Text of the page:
Senate Approves Bill That Would Allow College Students to Keep Their Health Coverage in the Event of Medical Leave
Michelle’s Law legislation would ensure students don’t have to maintain full-time status as a condition of coverage
WASHINGTON, D.C. Sept. 25, 2008 Full-time college students facing a medical emergency are closer than ever to having protections in place so they can keep their insurance coverage, regardless of enrollment status. The Senate today approved Michelle’s Law (H.R. 2851), which would allow some seriously ill college students to take up to 12 months medical leave without the risk of being dropped from a parent's insurance plan.
The bill is named after Michelle Morse, who was a student at Plymouth State University in New Hampshire. After being diagnosed with colon cancer in 2004, she was forced to remain a full-time student while undergoing debilitating chemotherapy treatment just to stay on her family’s insurance. She ultimately lost her battle to the disease.
“Far too many seriously ill college students are forced to make an incredibly difficult and unfair choice between education and well-being,” said Daniel E. Smith, president, American Cancer Society Cancer Action Network (ACS CAN). “This bill will help preserve health insurance coverage for these students so they can focus on their treatment without the added burden of a full-time course load. We thank the Senate for their support of this issue and urge President Bush to sign this bill into law when it reaches his desk.”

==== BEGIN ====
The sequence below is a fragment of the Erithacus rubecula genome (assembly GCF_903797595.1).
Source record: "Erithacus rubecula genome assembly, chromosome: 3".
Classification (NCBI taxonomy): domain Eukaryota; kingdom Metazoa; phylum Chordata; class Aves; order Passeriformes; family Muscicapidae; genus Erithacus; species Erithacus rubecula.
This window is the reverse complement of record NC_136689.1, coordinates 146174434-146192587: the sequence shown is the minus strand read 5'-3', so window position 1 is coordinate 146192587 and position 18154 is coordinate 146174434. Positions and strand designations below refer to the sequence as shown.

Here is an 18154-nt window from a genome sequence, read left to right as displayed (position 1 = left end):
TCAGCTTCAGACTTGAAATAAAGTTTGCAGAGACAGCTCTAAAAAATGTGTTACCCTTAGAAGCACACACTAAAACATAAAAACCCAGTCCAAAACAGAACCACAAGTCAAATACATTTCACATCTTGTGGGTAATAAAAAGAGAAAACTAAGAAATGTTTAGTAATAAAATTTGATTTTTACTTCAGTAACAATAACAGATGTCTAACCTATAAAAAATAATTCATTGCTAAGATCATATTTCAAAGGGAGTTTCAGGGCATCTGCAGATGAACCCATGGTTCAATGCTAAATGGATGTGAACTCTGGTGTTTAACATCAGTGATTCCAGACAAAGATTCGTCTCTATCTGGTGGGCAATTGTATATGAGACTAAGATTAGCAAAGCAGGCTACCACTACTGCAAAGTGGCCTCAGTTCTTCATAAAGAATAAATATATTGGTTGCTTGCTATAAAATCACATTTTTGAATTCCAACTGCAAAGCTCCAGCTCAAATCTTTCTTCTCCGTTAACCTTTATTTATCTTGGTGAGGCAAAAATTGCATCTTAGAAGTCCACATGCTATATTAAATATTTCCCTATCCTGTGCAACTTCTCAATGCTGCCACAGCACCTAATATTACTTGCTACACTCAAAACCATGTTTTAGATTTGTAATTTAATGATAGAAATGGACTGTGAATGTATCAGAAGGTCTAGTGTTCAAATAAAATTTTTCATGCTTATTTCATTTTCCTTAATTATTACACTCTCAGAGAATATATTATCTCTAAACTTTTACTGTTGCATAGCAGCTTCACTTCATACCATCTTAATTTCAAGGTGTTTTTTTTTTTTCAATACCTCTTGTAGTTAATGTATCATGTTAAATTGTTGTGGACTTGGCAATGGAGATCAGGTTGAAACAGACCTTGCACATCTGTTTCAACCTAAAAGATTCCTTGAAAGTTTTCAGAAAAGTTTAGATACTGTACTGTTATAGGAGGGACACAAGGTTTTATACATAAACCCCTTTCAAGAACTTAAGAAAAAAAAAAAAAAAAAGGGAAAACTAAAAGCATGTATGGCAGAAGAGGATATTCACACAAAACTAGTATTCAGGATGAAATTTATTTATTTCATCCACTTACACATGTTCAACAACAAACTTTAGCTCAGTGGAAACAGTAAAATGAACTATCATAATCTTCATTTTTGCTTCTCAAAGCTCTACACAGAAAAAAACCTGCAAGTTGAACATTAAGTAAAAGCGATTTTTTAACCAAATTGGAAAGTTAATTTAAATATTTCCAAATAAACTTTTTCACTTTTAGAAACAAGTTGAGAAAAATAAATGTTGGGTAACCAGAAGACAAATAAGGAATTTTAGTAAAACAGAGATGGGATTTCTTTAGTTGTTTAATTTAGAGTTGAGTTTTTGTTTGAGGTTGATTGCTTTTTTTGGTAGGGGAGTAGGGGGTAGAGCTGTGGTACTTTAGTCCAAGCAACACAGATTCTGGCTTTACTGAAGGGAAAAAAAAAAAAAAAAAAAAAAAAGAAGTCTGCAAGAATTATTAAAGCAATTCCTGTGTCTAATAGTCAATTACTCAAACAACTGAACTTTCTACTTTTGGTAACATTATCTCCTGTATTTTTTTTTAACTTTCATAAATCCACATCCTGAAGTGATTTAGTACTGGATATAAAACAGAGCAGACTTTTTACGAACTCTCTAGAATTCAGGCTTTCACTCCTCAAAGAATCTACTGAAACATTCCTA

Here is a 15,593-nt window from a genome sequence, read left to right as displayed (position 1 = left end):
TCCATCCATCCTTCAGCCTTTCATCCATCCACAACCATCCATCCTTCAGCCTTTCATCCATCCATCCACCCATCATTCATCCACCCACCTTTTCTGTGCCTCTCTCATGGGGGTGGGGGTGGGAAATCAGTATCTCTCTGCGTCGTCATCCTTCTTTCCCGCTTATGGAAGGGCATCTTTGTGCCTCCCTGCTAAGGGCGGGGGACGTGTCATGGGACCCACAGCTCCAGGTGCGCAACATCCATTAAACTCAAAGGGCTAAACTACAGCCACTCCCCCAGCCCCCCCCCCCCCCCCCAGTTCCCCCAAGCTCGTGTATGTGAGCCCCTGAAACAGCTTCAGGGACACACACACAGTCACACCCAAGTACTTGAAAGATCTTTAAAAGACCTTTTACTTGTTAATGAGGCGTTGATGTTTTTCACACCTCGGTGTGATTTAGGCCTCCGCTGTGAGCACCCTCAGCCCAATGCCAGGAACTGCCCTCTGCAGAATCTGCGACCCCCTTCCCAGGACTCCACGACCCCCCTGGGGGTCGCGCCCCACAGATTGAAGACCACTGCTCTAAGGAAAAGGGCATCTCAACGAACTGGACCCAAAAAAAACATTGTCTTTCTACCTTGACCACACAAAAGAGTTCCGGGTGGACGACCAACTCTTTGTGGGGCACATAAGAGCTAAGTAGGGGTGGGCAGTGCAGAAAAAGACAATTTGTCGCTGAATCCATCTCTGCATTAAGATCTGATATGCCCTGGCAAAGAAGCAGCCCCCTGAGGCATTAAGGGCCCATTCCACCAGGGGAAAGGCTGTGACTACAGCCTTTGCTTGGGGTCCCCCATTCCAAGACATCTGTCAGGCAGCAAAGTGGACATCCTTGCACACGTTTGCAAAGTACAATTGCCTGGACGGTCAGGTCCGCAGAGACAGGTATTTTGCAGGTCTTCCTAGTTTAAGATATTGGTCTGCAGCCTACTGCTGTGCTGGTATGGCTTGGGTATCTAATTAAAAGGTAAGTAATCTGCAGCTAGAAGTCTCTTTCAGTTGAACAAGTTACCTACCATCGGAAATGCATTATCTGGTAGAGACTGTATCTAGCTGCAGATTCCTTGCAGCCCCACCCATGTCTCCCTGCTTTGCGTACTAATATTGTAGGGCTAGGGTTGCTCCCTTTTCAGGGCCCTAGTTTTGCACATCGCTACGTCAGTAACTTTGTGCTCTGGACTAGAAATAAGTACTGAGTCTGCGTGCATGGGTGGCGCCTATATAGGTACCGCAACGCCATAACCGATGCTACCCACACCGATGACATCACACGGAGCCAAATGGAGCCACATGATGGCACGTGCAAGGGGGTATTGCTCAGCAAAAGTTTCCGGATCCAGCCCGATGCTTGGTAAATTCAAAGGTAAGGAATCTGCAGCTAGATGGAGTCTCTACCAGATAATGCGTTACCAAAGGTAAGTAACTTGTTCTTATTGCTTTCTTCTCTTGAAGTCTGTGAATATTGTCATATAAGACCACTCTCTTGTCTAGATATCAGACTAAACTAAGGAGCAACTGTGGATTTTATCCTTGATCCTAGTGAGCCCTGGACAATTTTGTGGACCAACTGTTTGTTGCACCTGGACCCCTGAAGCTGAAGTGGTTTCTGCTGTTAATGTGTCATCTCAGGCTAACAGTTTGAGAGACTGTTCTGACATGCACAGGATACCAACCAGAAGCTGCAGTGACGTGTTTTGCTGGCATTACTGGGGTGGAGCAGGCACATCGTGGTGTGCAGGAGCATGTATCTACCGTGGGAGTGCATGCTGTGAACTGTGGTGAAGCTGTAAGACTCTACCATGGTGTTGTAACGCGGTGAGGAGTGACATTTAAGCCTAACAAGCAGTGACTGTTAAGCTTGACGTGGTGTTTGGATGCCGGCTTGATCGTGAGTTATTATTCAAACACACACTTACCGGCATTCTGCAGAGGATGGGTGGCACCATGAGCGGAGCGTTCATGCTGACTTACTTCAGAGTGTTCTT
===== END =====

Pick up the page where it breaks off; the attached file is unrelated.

The bill would require students to provide written documentation from a medical professional explaining the need for the temporary medical leave and would only apply to full-time students who are already dependents on a health plan. The bill would not require insurance companies to cover any new procedures or new individuals it just prevents them from dropping coverage.
“Ensuring access to quality health care for all Americans, including college students, is essential to winning the fight against cancer,” said Laura J. Hilderley, RN, MS, volunteer chair of the ACS CAN board. “Enacting legislation that protects health insurance coverage for seriously ill college students is a step toward achieving this goal.”
If enacted, Michelle’s law could benefit an estimated 2,400 college students who will be diagnosed with cancer this year.
ACS CAN is the nonprofit, nonpartisan partner advocacy organization of the American Cancer Society, dedicated to eliminating cancer as a major health problem. ACS CAN works to encourage lawmakers, candidates and government officials to support laws and policies that will make cancer a top national priority. ACS CAN gives ordinary people extraordinary power to fight cancer. For more information, visit http://www.acscan.org/.
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